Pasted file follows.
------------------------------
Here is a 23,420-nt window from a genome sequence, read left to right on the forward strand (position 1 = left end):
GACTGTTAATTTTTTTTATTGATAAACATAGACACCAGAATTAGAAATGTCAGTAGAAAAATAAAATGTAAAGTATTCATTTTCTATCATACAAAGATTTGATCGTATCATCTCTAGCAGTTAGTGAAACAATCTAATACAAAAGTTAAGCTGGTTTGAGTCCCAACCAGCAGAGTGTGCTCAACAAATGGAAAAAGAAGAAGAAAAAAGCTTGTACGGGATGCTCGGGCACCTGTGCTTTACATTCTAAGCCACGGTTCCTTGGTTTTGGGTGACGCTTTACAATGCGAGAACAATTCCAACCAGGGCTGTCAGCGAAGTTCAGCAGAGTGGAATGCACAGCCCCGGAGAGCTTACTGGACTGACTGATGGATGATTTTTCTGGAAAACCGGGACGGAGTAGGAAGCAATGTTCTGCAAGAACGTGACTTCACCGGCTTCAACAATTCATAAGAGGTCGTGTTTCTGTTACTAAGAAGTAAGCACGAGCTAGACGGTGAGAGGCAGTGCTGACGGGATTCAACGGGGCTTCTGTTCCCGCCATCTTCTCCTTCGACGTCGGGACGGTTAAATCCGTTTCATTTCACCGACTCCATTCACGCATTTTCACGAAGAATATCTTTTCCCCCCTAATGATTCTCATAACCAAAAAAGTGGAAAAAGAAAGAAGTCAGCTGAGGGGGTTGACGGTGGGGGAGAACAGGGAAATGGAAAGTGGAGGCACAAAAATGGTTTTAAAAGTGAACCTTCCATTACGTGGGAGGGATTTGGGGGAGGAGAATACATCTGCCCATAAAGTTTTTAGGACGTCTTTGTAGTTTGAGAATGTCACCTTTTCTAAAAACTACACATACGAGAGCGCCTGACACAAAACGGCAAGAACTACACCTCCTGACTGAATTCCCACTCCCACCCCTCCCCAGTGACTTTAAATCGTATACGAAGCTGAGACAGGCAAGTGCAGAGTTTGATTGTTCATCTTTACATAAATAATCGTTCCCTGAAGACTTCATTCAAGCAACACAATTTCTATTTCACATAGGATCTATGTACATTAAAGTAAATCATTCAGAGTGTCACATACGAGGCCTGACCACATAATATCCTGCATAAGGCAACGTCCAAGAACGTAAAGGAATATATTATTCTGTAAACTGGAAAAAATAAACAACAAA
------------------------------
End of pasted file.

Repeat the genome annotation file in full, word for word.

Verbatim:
Here is a 23,420-nt window from a genome sequence, read left to right on the forward strand (position 1 = left end):
GACTGTTAATTTTTTTTATTGATAAACATAGACACCAGAATTAGAAATGTCAGTAGAAAAATAAAATGTAAAGTATTCATTTTCTATCATACAAAGATTTGATCGTATCATCTCTAGCAGTTAGTGAAACAATCTAATACAAAAGTTAAGCTGGTTTGAGTCCCAACCAGCAGAGTGTGCTCAACAAATGGAAAAAGAAGAAGAAAAAAGCTTGTACGGGATGCTCGGGCACCTGTGCTTTACATTCTAAGCCACGGTTCCTTGGTTTTGGGTGACGCTTTACAATGCGAGAACAATTCCAACCAGGGCTGTCAGCGAAGTTCAGCAGAGTGGAATGCACAGCCCCGGAGAGCTTACTGGACTGACTGATGGATGATTTTTCTGGAAAACCGGGACGGAGTAGGAAGCAATGTTCTGCAAGAACGTGACTTCACCGGCTTCAACAATTCATAAGAGGTCGTGTTTCTGTTACTAAGAAGTAAGCACGAGCTAGACGGTGAGAGGCAGTGCTGACGGGATTCAACGGGGCTTCTGTTCCCGCCATCTTCTCCTTCGACGTCGGGACGGTTAAATCCGTTTCATTTCACCGACTCCATTCACGCATTTTCACGAAGAATATCTTTTCCCCCCTAATGATTCTCATAACCAAAAAAGTGGAAAAAGAAAGAAGTCAGCTGAGGGGGTTGACGGTGGGGGAGAACAGGGAAATGGAAAGTGGAGGCACAAAAATGGTTTTAAAAGTGAACCTTCCATTACGTGGGAGGGATTTGGGGGAGGAGAATACATCTGCCCATAAAGTTTTTAGGACGTCTTTGTAGTTTGAGAATGTCACCTTTTCTAAAAACTACACATACGAGAGCGCCTGACACAAAACGGCAAGAACTACACCTCCTGACTGAATTCCCACTCCCACCCCTCCCCAGTGACTTTAAATCGTATACGAAGCTGAGACAGGCAAGTGCAGAGTTTGATTGTTCATCTTTACATAAATAATCGTTCCCTGAAGACTTCATTCAAGCAACACAATTTCTATTTCACATAGGATCTATGTACATTAAAGTAAATCATTCAGAGTGTCACATACGAGGCCTGACCACATAATATCCTGCATAAGGCAACGTCCAAGAACGTAAAGGAATATATTATTCTGTAAACTGGAAAAAATAAACAACAAA